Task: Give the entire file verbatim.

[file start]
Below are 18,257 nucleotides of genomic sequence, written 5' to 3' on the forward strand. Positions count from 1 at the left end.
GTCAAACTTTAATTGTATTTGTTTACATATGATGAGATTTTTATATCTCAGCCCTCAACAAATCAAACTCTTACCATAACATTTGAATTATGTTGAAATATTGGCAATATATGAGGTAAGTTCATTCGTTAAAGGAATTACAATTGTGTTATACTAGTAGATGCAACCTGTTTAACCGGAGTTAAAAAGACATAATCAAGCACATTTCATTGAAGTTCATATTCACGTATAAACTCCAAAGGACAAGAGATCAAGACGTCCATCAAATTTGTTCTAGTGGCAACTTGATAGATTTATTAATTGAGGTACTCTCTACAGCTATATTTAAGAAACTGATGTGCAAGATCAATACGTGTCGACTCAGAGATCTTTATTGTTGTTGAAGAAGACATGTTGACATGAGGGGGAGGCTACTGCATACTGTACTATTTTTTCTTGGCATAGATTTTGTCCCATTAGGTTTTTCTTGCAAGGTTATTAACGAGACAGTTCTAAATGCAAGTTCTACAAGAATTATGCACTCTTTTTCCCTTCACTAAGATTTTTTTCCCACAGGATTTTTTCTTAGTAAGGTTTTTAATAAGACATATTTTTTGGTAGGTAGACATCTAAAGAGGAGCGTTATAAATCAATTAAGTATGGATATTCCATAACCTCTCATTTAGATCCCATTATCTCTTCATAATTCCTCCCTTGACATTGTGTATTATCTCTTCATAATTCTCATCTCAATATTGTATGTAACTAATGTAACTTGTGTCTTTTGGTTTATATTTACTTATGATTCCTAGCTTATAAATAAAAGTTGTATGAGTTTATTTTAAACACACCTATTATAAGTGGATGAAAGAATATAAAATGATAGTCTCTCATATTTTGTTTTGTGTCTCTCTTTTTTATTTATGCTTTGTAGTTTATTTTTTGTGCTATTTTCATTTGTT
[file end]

Below are 18,257 nucleotides of genomic sequence, written 5' to 3' on the forward strand. Positions count from 1 at the left end.
GTCAAACTTTAATTGTATTTGTTTACATATGATGAGATTTTTATATCTCAGCCCTCAACAAATCAAACTCTTACCATAACATTTGAATTATGTTGAAATATTGGCAATATATGAGGTAAGTTCATTCGTTAAAGGAATTACAATTGTGTTATACTAGTAGATGCAACCTGTTTAACCGGAGTTAAAAAGACATAATCAAGCACATTTCATTGAAGTTCATATTCACGTATAAACTCCAAAGGACAAGAGATCAAGACGTCCATCAAATTTGTTCTAGTGGCAACTTGATAGATTTATTAATTGAGGTACTCTCTACAGCTATATTTAAGAAACTGATGTGCAAGATCAATACGTGTCGACTCAGAGATCTTTATTGTTGTTGAAGAAGACATGTTGACATGAGGGGGAGGCTACTGCATACTGTACTATTTTTTCTTGGCATAGATTTTGTCCCATTAGGTTTTTCTTGCAAGGTTATTAACGAGACAGTTCTAAATGCAAGTTCTACAAGAATTATGCACTCTTTTTCCCTTCACTAAGATTTTTTTCCCACAGGATTTTTTCTTAGTAAGGTTTTTAATAAGACATATTTTTTGGTAGGTAGACATCTAAAGAGGAGCGTTATAAATCAATTAAGTATGGATATTCCATAACCTCTCATTTAGATCCCATTATCTCTTCATAATTCCTCCCTTGACATTGTGTATTATCTCTTCATAATTCTCATCTCAATATTGTATGTAACTAATGTAACTTGTGTCTTTTGGTTTATATTTACTTATGATTCCTAGCTTATAAATAAAAGTTGTATGAGTTTATTTTAAACACACCTATTATAAGTGGATGAAAGAATATAAAATGATAGTCTCTCATATTTTGTTTTGTGTCTCTCTTTTTTATTTATGCTTTGTAGTTTATTTTTTGTGCTATTTTCATTTGTT